We got a household membership to the Greater Des Moines Botanical Garden through a hummingbird promotion, and if you’re considering it you can get $10 off using the code HUMMINGBIRD (through 12/31). I love having memberships to some of our favorite Des Moines attractions because, in addition to discounts on classes, the shop and restaurant:

a) it’s easy to say yes to a bunch of quick visits vs feeling like you have to commit a whole day to a trip there. We pack a little snack and board game and spend an hour hanging out on the mezzanine.

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b) They come with reciprocal benefits to like attractions in many other cities and the Des Moines memberships are so much more affordable! We can use the Botanical Garden membership at the Morton Arboretum outside Chicago which is amazing. And our local Arboretums in Iowa, etc.

My next visit will probably be with a book because I picked up a nice little stack this weekend. Ok, I’ll admit I already devoured “Where the Crawdads Sing” over the past two days. It wasn’t as lyrical as the last book I read and the folksy southern dialect was a little irritating at times, but it’s a page-turner.

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I’m also ridiculously excited to catch a mini spring break in the sunshine with my high school besties. A “we should do a girls trip this year” text chain escalated quickly a couple of weeks ago while I was in the midst of a facilitation training and I was suddenly scrambling for a flight to Florida.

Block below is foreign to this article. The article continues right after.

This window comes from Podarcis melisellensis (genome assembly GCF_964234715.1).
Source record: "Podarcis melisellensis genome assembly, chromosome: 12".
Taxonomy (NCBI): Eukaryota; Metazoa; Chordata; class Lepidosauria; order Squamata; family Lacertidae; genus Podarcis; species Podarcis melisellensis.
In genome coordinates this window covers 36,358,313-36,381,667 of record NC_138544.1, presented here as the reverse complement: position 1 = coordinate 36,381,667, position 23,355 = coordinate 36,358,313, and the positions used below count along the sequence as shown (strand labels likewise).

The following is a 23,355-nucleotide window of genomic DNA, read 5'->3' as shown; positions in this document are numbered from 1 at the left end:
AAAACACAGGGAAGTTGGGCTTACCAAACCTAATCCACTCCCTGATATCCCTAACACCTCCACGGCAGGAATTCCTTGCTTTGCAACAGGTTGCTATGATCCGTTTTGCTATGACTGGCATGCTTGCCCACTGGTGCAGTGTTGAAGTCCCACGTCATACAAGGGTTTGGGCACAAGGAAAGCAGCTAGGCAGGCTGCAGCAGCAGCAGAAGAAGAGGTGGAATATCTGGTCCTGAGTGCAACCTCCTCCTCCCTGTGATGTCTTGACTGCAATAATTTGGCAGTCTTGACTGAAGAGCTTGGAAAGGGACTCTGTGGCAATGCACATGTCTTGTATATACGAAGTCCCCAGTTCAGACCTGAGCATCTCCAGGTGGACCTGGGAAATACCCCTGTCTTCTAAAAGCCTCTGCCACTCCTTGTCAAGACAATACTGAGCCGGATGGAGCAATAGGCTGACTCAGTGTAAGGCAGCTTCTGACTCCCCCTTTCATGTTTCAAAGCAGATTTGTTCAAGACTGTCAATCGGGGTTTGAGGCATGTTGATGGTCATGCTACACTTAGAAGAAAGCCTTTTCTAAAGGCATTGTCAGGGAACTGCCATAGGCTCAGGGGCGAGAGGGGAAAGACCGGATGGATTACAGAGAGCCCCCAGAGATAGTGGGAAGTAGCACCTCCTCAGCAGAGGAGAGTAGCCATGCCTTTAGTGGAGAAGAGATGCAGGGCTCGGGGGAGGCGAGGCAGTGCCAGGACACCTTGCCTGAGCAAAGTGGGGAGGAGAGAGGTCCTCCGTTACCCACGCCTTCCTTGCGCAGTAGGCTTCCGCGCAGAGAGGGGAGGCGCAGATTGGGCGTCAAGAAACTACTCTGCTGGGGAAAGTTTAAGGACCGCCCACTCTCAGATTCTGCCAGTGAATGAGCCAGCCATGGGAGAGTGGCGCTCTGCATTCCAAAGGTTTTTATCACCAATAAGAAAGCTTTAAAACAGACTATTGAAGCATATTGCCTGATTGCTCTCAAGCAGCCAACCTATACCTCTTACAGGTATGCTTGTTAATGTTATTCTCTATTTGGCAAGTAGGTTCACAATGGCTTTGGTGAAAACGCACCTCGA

We don’t leave for two weeks but my bag is already literally packed. Let me know if you have any Delray Beach recommendations!

Until my flight, I’m going to just curl up with a book and my terrarium to remember what a gloriously green world looks like!

Oh, and p.s. totally not related to anything else, except wanted to say that Russian Doll on Netflix is the first show I’ve binge-watched in forever. The first few episodes, especially, felt much more film-like than show-like to me. And now I’m super interested in reading the Emily of New Moon books by the L.M. Montgomery of Anne of Green Gables Fame, because it keeps getting referenced in an otherwise very M.A. themed series.

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Make it OK

Last night, I had the privileged of attending the unveiling of Mind Matters, a temporary exhibit at the Science Center of Iowa intended to raise awareness around and reduce the stigma of mental illness.

SCI gets to host the exhibit, which originated in Minnesota, before it’s booked out for five years to other museums. And, Capital Crossroads committees have programmed a series of events tied to the run. (On day one in my new job, I got to jump into the planning for the “Understanding Cultural and Racial Trauma” session!) We’re also incredibly grateful to donors who are backing a free day on March 10 so anyone in the community can access the exhibit and accompanying resource fair.